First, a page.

Most outdoor photographers love shooting at Golden Hour, when soft warm tones bath the landscape before the sun disappears below the horizon. Unfortunately it’s not always possible to control when we come across an epic scene, and sometimes that happens earlier in the day when light is less than ideal.
Fortunately, it’s not particularly difficult to mimic the beauty of Golden Hour with a straightforward Photoshop edit, as you’ll see in the tutorial below from the PHLOG Photography YouTube channel. And if you carefully follow the steps, you’ll achieve a very natural looking result.
Instructor Christian Mohrle provides a link beneath the video for downloading his sample Raw file so you can follow along and make the changes yourself. By the time you’re done and compare the before/after photos you will be justifiably proud of what has been accomplished. This simple technique is one you can use with regularity—whether you’re after a sunset look or your image is just flat and uninspiring.
If you’ve followed Mohrle in the past you know that he always begins with a few basic global adjustments to prepare a photo for the selective enhancements that follow. Today his preliminary steps begin with changing the profile from Adobe Color to Adobe Landscape which immediately increases base saturation and restores details in the dark portions of the frame.
Next he opens Photoshop’s Basic panel and uses several sliders to further refine the image. Mohrle first adjusts White Balance to achieve the “intense” sunset colors he has in mind. He also cools off blue tones in the sky and water. Exposure comes next as Mohrle brings down highlights while opening up shadows in the foreground of the frame.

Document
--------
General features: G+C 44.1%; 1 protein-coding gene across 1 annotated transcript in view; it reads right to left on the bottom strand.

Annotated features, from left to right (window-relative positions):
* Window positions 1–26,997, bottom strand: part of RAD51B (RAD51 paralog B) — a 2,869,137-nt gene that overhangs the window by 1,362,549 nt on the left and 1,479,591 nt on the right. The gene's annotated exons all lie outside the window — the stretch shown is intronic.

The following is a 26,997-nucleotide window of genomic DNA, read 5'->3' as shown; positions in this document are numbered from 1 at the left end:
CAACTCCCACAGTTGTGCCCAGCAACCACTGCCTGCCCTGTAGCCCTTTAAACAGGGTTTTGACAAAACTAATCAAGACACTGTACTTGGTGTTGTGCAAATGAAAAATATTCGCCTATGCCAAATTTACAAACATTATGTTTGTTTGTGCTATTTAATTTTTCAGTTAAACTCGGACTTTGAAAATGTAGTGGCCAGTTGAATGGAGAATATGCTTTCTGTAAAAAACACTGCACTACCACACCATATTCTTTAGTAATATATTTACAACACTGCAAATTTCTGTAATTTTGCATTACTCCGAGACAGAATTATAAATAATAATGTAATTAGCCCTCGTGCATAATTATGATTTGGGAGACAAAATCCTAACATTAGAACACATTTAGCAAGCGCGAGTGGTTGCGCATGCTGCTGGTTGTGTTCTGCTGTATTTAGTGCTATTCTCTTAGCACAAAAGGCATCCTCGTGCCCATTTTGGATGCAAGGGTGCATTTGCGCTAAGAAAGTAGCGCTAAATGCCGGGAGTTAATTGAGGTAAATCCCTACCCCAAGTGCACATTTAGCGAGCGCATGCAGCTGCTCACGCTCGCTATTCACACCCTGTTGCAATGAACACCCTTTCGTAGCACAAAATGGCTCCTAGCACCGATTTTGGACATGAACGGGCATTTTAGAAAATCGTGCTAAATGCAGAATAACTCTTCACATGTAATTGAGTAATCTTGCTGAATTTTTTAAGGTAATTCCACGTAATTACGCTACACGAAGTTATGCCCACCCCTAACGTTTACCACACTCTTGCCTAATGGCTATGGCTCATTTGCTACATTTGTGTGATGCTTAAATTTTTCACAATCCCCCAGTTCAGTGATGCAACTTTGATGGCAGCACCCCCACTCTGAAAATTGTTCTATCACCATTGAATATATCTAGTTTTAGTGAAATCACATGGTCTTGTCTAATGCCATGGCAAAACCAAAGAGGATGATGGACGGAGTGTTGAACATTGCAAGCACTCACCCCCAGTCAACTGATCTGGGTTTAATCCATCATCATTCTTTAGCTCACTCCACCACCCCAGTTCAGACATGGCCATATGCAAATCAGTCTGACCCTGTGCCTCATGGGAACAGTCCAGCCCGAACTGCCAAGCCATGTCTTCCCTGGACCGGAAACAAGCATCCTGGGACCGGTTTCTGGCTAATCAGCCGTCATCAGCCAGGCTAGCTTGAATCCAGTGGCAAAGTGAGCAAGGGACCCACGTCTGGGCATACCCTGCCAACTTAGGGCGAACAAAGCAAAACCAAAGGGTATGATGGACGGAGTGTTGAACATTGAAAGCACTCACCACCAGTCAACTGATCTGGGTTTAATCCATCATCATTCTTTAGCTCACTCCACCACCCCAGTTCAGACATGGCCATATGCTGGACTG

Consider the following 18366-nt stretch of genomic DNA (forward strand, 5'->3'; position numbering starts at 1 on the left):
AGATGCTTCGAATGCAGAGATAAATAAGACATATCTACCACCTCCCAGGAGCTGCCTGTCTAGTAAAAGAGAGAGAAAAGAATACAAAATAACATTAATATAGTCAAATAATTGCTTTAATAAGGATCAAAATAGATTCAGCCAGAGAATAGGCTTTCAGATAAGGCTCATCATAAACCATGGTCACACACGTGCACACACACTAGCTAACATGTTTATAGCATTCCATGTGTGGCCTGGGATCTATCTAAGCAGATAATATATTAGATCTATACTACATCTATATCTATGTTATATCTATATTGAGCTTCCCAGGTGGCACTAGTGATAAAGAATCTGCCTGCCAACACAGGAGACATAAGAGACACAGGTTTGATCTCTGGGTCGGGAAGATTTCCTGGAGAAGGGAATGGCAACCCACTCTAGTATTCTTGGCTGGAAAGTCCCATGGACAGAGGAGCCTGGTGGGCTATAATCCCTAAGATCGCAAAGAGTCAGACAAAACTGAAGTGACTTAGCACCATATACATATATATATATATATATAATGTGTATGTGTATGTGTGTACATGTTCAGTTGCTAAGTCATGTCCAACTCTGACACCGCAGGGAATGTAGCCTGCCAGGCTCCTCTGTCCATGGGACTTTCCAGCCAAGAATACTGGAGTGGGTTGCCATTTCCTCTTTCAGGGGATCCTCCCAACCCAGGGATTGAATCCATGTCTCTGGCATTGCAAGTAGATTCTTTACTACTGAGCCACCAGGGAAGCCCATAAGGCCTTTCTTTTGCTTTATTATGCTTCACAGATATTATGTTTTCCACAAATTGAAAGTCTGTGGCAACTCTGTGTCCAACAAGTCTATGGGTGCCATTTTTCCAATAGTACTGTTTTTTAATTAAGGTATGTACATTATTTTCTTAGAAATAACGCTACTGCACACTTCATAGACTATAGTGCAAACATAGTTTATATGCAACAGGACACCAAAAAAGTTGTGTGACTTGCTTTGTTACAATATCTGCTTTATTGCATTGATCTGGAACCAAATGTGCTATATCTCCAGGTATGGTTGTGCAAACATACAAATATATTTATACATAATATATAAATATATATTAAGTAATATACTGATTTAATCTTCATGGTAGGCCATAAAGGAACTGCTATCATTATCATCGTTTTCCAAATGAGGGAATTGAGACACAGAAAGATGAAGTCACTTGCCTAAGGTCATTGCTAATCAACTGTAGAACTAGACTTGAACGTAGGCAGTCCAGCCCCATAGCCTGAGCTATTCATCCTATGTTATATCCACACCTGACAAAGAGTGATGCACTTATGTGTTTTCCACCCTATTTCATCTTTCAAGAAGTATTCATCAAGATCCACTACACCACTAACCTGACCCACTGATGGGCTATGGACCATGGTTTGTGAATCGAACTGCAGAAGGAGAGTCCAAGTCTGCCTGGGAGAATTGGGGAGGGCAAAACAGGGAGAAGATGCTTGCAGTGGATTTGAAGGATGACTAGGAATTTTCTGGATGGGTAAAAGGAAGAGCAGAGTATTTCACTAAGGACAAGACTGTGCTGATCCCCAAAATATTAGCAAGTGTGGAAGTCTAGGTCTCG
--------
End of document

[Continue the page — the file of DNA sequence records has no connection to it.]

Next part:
After a few more basic tweaks the image looks much better, and it’s now time for selective masking enhancements that really deliver the wow factor. Mohrle begins with a linear gradient over a dark area in the foreground that still needs some of work. Here he increases Clarity to add much-needed detail.
Next comes a Color Range mask that he uses to target blue areas in the sky and in the water on the right side of the shot. This selection is used to carefully drop exposure, accentuate blue tones, and increase Contrast where it’s lacking. Four more simple masks and these selective adjustments are complete.
All that left to complete the transformation is straightforward color grading, careful sharpening, a bit more glow, and some final cleanup. We think you’ll agree that the results are impressive. You can find more shooting and editing tips on Morganti’s YouTube channel.
You’ll also enjoy watching a tutorial we posted earlier from another image-editing expert, explaining a better way to sharpen landscape photos using a technique he developed himself.